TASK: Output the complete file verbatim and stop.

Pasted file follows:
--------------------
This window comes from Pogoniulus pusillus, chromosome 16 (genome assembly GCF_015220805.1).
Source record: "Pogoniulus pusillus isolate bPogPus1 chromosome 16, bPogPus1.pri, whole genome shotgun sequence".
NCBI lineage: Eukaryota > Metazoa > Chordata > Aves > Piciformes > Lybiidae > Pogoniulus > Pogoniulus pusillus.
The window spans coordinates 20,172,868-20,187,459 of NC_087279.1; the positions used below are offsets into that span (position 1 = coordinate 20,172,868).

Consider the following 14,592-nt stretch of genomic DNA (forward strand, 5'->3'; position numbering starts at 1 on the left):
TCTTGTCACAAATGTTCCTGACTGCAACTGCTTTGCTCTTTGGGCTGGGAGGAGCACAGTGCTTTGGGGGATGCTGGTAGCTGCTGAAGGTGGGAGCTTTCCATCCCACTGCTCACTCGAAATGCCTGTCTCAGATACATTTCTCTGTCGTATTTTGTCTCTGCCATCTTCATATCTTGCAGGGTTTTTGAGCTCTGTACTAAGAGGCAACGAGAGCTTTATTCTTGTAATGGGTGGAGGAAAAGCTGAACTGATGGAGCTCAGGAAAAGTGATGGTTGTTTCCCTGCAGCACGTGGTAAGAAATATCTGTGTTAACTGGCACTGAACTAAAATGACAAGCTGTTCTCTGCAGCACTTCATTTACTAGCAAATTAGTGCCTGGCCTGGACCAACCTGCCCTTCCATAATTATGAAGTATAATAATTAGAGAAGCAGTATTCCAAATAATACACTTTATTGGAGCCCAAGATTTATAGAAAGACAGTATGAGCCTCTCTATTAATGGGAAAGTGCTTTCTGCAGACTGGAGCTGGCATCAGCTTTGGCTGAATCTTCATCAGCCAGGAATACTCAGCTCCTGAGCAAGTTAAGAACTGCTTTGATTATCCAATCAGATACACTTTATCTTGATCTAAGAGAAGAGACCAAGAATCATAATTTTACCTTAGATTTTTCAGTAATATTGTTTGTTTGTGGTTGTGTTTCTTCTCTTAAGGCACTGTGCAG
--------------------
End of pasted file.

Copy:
This window comes from Pogoniulus pusillus, chromosome 16 (genome assembly GCF_015220805.1).
Source record: "Pogoniulus pusillus isolate bPogPus1 chromosome 16, bPogPus1.pri, whole genome shotgun sequence".
NCBI lineage: Eukaryota > Metazoa > Chordata > Aves > Piciformes > Lybiidae > Pogoniulus > Pogoniulus pusillus.
The window spans coordinates 20,172,868-20,187,459 of NC_087279.1; the positions used below are offsets into that span (position 1 = coordinate 20,172,868).

Consider the following 14,592-nt stretch of genomic DNA (forward strand, 5'->3'; position numbering starts at 1 on the left):
TCTTGTCACAAATGTTCCTGACTGCAACTGCTTTGCTCTTTGGGCTGGGAGGAGCACAGTGCTTTGGGGGATGCTGGTAGCTGCTGAAGGTGGGAGCTTTCCATCCCACTGCTCACTCGAAATGCCTGTCTCAGATACATTTCTCTGTCGTATTTTGTCTCTGCCATCTTCATATCTTGCAGGGTTTTTGAGCTCTGTACTAAGAGGCAACGAGAGCTTTATTCTTGTAATGGGTGGAGGAAAAGCTGAACTGATGGAGCTCAGGAAAAGTGATGGTTGTTTCCCTGCAGCACGTGGTAAGAAATATCTGTGTTAACTGGCACTGAACTAAAATGACAAGCTGTTCTCTGCAGCACTTCATTTACTAGCAAATTAGTGCCTGGCCTGGACCAACCTGCCCTTCCATAATTATGAAGTATAATAATTAGAGAAGCAGTATTCCAAATAATACACTTTATTGGAGCCCAAGATTTATAGAAAGACAGTATGAGCCTCTCTATTAATGGGAAAGTGCTTTCTGCAGACTGGAGCTGGCATCAGCTTTGGCTGAATCTTCATCAGCCAGGAATACTCAGCTCCTGAGCAAGTTAAGAACTGCTTTGATTATCCAATCAGATACACTTTATCTTGATCTAAGAGAAGAGACCAAGAATCATAATTTTACCTTAGATTTTTCAGTAATATTGTTTGTTTGTGGTTGTGTTTCTTCTCTTAAGGCACTGTGCAG